The holes in Goldman's Greek defence
Goldman Sachs' statement on its financial deals with Greece, which made the debt of this financially stretched nation seem smaller than it actually was, will not - I think - silence the many critics of the world's most successful investment bank.
In a series of deals, Goldman did two things for Greece.
During December 2000 and January 2001, it "swapped" some of Greece's Yen and Dollar debts into euros, using a "historical implied foreign exchange" rate rather than the market rate. In other words, it used invented exchange rates, rather than market rates, whose effect was to make it seem that Greece's liabilities in its own currency were less than was actually the case.
Second, Goldman took on responsibility for paying the coupon - or fixed rate of interest - on a newly issued Greek bond, and received "cash flows based on variable interest rates". Now, this is a rather opaque statement, but it implies that Greece sacrificed the certainty and comfort of fixed rate interest payments for variable ones.
So what was the effect of all of this?
Well Goldman say the deals "reduced Greece's foreign denominated debt in euro terms by €2.367bn and - in turn - decreased Greece's debt as a percentage of GDP by just 1.6 per cent, from 105.3 per cent to 103.7 per cent".
Okay, so far, so factual.
What are Goldman's justifications for entering into transactions whose primary purpose was to make it look as though Greece's indebtedness was smaller than it actually was?
Well, there seem to be three.
First, it suggests that everyone was at it. Goldman says "Greece entered into a series of hedging agreements designed to transform foreign debt into euro, a common practice by many European member states with foreign debt outstanding".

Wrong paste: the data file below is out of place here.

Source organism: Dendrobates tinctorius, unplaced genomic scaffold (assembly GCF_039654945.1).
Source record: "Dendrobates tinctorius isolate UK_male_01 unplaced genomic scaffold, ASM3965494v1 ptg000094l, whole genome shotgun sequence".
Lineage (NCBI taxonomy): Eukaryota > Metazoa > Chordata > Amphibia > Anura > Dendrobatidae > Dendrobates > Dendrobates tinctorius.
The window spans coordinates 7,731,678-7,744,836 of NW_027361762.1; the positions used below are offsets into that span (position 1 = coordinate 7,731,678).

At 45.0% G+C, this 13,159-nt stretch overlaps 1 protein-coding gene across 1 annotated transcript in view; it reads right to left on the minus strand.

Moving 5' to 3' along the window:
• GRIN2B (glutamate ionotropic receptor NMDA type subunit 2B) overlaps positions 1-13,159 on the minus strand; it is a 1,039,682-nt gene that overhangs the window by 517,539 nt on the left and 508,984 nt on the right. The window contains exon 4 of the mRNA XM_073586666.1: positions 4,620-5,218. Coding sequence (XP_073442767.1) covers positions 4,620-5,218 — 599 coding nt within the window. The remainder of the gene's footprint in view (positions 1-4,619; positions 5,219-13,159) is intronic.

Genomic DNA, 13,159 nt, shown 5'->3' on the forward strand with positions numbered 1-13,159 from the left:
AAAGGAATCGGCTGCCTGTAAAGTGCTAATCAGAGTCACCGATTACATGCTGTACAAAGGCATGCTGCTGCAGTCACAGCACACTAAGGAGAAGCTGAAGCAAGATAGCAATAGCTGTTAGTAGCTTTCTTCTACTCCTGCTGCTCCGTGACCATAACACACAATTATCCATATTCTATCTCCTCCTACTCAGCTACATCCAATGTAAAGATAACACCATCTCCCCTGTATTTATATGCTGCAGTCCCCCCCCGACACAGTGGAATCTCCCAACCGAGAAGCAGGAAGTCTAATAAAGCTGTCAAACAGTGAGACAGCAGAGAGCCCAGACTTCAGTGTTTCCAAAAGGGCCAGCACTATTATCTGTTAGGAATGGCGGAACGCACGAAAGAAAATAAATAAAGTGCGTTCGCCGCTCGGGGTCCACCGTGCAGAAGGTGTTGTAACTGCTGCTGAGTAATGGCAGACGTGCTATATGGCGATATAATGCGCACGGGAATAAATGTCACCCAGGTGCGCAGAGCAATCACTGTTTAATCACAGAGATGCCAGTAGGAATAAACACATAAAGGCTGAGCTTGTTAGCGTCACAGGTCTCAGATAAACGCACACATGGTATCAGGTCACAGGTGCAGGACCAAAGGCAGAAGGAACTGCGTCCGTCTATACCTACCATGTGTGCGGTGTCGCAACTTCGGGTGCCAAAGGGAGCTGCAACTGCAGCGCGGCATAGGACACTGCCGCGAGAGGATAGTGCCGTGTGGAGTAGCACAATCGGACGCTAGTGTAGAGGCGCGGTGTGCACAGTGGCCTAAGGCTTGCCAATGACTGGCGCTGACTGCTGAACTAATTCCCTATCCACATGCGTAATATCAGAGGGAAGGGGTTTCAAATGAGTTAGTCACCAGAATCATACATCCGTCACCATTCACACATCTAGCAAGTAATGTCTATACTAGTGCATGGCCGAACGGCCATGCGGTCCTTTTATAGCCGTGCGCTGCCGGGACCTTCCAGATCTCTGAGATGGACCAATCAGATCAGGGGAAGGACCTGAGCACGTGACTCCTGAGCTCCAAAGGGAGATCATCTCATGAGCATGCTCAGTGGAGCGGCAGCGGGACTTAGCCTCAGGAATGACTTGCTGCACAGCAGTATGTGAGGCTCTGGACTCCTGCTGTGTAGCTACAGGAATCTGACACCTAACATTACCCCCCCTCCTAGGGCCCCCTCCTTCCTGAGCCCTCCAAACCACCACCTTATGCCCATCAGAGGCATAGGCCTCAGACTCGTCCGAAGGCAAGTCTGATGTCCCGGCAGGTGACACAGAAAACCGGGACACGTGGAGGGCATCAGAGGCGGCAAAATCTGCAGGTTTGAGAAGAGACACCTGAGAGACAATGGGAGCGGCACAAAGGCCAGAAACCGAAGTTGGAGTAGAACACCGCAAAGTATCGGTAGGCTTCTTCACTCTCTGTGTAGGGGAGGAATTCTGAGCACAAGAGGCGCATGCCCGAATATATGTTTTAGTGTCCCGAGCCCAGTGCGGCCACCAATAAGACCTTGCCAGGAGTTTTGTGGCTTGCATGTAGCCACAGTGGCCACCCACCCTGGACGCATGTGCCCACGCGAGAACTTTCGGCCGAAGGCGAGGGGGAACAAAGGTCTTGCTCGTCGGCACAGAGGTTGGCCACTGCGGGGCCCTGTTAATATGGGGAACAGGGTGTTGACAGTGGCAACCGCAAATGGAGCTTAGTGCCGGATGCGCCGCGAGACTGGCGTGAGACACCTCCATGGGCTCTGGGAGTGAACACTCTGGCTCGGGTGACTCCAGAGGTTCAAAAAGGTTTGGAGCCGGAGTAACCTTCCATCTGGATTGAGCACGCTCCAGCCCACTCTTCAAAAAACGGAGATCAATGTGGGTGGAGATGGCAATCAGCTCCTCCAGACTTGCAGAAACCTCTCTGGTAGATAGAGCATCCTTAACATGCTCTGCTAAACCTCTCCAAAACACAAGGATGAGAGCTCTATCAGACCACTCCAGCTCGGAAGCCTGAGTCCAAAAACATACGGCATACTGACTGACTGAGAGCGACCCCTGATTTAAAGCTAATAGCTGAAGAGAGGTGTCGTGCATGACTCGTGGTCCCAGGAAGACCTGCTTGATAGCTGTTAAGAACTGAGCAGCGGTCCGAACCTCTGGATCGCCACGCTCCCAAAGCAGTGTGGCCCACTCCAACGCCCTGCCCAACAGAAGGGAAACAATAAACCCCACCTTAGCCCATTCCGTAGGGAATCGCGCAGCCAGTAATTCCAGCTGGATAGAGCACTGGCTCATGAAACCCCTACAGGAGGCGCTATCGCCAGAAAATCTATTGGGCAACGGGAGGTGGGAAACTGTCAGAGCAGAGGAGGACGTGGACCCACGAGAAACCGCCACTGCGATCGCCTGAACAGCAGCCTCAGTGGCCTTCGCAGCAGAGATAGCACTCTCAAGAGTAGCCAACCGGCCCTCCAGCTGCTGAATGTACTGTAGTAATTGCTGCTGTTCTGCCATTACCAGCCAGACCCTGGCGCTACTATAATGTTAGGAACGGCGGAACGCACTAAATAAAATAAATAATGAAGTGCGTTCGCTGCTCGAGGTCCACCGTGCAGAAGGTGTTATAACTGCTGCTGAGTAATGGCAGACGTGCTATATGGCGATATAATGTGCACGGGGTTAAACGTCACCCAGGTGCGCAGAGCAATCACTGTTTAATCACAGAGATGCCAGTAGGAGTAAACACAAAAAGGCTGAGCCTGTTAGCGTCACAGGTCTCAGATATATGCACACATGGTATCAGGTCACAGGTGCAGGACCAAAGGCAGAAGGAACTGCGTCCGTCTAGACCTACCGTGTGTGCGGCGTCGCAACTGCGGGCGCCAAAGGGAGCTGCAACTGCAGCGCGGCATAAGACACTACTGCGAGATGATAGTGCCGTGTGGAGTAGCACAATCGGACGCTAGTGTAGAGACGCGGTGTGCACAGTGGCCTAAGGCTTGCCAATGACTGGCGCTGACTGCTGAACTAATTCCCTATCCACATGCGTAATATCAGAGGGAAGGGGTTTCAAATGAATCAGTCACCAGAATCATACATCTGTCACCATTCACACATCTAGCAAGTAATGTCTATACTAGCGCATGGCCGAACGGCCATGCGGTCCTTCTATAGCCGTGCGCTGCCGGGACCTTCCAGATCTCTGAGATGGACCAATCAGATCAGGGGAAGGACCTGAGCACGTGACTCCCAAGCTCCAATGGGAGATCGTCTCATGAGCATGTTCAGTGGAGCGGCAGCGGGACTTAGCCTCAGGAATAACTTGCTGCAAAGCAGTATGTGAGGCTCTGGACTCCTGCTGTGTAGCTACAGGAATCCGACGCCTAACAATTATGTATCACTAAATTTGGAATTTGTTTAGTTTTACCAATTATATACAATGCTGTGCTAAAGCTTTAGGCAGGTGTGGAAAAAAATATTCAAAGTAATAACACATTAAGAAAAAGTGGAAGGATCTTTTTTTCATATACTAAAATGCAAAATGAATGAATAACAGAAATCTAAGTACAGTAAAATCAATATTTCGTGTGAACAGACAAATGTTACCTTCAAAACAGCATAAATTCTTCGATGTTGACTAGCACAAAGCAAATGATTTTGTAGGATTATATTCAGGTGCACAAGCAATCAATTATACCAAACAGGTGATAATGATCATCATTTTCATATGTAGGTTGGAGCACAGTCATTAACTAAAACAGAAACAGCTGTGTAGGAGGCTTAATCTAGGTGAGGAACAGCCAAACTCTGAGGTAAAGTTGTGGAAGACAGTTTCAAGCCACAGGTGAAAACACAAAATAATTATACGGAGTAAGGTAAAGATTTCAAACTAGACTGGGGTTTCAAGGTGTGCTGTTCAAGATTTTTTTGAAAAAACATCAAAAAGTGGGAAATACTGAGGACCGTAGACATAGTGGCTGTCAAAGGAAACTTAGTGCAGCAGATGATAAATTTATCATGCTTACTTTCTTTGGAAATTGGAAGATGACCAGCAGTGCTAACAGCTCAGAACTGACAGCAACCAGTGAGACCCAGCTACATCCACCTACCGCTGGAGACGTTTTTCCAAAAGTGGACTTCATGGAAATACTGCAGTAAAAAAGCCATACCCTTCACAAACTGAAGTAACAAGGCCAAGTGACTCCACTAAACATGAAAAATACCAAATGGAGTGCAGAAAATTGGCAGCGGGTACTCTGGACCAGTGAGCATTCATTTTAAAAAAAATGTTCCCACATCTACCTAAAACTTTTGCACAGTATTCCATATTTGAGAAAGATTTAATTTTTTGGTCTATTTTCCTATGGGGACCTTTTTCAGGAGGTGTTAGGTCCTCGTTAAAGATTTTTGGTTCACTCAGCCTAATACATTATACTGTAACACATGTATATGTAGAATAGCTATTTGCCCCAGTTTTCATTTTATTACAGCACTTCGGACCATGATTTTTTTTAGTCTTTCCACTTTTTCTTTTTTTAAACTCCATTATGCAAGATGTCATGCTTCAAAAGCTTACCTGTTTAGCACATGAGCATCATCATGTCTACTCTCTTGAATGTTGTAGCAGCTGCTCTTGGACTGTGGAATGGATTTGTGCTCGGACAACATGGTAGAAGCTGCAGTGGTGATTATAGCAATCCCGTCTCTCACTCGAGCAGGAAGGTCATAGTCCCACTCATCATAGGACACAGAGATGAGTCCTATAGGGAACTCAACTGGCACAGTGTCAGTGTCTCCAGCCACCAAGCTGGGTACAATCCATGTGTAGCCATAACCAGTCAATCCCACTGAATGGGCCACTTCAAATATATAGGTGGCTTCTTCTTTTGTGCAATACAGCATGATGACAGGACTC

Why single out Goldman and Greece, if loads of other banks and EU countries were playing the same game, or a similar one?
Second, Goldman says that "the Greek government has stated (and we agree) that these transactions were consistent with the Eurostat principles governing their use and application at the time". Or to put it another way, they did not breach the European Union's accounting rules of the time.
And third, the deals "had a minimal effect on the country's overall fiscal situation". As Goldman points out, in 2001 Greece's debt to GDP ratio was 103.7 per cent of GDP with a value of $131bn. In 2008, Greece's national debt was 99 per cent of GDP with a value of $357bn.
In that context, deals that reduced the appearance of Greece's debt by €2.367bn - or $3.2bn at current exchange rates (as opposed to "historical implied" ones) - seems a drop in the ocean, neither here nor there.
However, there does seem to me to be a gap in Goldman's explanations and justifications - which is that they do not address the question of whether the deals were the right thing for a firm of its size and reputation to be doing.
Yesterday, one of Goldman's managing directors, Gerald Corrigan - the former president of the New York Fed - told British MPs that "with the benefit of hindsight . . . the standards of transparency could have been and probably should have been higher", in respect of such transactions.
But that seems to shift the blame to regulators who created a loophole; it's not an examination of Goldman's corporate conscience.
And here, I think, is what will concern those politicians and regulators who are currently wrestling not only with the narrow question of how to ensure that European countries borrow only what's prudent, but are also contemplating a redesign of the financial system to prevent a repetition of the kind of banking crisis we saw in the autumn of 2008.
Goldman's Greek defence carries the following momentous implication (albeit one that many will say is blindingly obvious): Goldman is in effect saying that banks will always go for the seemingly profitable deal, unless they are formally prohibited from doing so; and that it's naive to expect them to do the "right thing", in a nebulous ethical sense, unless they are obliged to do that right thing.
Which may reinforce the case of those - like the US president - who argue that the only safe bank is one that is subject to the tightest possible constraints on what it can do and has been cut down to a safe size.
But don't expect Goldman to say three cheers for that.